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Nassau Chapter Litigation & Forensic Services


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About the Nassau Chapter Litigation & Forensic Services Committee

Providing pertinent and current support for the various practice niches within the accounting field is a responsibility the Chapter takes very seriously, particularly in cases where a practice area is emerging, subject to significant change or mutable by its very nature. Litigation services is a very active component in some CPA practices, and the Chapter’s Litigation Services Committee is an important resource.


Chaired by Nannette Watts, CPA, ABV, CFF and Kathleen Suker, CPA, CFF, CFE, the committee offers CPE courses, expert insight and support that cover the varied terrain of forensics, business valuation and fraud investigations to help both the inexperienced and seasoned CPA who works in or has an interest in litigation services.


“Depending upon what the topic is,” explains Nannette, “we get a different audience. Although we have a core audience of people who are involved in litigation, we also have attendees in accounting and auditing services, those who are new to accounting and have an interest in litigation services and valuation, and we even attract experienced practitioners looking to do something new. We provide programs suitable for all levels, offering as many as five CPE courses each Chapter year.”


Kathleen and Nannette bring a shared experience to their committee leadership: They both worked at Marcum, but more recently, Nannette’s experience has been with a smaller firm that focuses on litigation services. Nannette is a principal at Financial Appraisal Services Ltd. Kathleen is a manager in the Advisory Group based out of Marcum’s Long Island office and has more than 10 years of experience in forensic accounting and business valuation services.


“We made the natural progression to committee leadership after attending meetings over the years,” says Kathleen. “Together we bring a good diversity of experience to the table. Firms like Marcum deal with the larger scale, more complex situations dealing with fraud and shareholder disputes and multistate and international issues, while Nannette’s firm works more with closely held companies and performs valuations primarily for divorce and estate settlements.”


E-discovery, a hot topic in litigation, was the subject of a past CPE hosted by the committee. Suffolk County District Court Judge James P. Flanagan presented to the group along with representatives from Cyber Diligence, a local computer fraud and cyber crime investigation company. Judge Flanagan explained how he proceeds from the bench with computer records, giving the attendees a better understanding of how to put together records to benefit a case.


“Accountants need to know how to help their clients when the clients must produce records. In that role, CPAs have to be able to understand what to give, and what to hold back in response to demands for information,” says Nannette.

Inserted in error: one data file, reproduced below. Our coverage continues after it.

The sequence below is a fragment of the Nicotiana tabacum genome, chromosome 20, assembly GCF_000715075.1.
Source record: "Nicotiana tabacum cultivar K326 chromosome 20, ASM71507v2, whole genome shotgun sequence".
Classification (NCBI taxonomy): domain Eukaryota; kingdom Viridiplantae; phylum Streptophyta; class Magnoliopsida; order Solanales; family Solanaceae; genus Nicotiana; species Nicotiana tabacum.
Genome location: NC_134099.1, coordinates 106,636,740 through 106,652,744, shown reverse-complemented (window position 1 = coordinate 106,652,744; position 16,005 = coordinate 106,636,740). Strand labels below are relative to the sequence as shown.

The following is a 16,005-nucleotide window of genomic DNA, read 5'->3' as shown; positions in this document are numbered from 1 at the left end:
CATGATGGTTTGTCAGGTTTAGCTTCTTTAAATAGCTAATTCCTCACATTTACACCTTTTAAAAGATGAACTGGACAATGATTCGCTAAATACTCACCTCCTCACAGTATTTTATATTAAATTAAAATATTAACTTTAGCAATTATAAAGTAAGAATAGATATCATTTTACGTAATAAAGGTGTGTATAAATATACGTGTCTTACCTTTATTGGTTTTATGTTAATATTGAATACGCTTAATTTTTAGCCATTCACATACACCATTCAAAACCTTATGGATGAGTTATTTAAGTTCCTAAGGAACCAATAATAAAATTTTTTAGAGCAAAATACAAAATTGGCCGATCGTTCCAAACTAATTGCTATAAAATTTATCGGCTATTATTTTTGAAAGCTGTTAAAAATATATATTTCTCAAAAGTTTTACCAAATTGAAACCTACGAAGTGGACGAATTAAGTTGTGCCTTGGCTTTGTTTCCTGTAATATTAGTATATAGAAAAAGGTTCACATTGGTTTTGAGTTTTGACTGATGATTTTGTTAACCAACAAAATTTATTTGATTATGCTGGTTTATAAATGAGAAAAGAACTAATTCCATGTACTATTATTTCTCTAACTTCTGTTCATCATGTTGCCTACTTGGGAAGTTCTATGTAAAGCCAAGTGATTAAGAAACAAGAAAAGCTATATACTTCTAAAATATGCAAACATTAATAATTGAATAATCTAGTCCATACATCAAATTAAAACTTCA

A rule of thumb seems to be to provide only what you’re asked for, and nothing more. “If you use a certain format, for example, there may be more underlying information that you’re also providing, as nothing on the computer is ever really deleted. An investigator can still see links to other documents or other people you’ve communicated with, even with the bcc function on emails, for example. On the flip side, there’s also a method of how to specifically ask for what you need, for example,  information that is downloadable into Excel. It’s important to do it right the first time.”


“All committee meetings result in CPE credits,” notes Kathleen. “We usually hold breakfast meetings that start with networking. There’s a core group of people who regularly attend the meetings—we’re trying to expand the group by inviting more attorneys and judges to speak at the meetings. We’ve also had successful roundtable discussions with input from different perspectives and levels of experience. We hear about real life situations, trials and cases that people have been involved in. Our audience really benefits from front line stories.”


Another CPE was on Alternative Dispute Resolution (ADR). Erica Garay, chair of the ADR practice at Meyer, Suozzi, English & Klein, addressed the differences between litigation and ADR, the ADR process and its components, and the role of the mediator.


“I like that all my cases and their issues are distinct and different,” says Nannette. “We deal with a gamut of industries, and from that perspective, we’re always learning about different issues. A lot of young people are interested in this field—we spoke with a lot of people at the Young CPA events.”


“Thinking outside the box is really important to this type of work,” advises Kathleen. “You need the background in traditional accounting, but then take it a step further to be able to recognize improprieties or misappropriations. People are very inventive at hiding resources and transactions and we have to be both creative and knowledgeable to uncover their tracks.”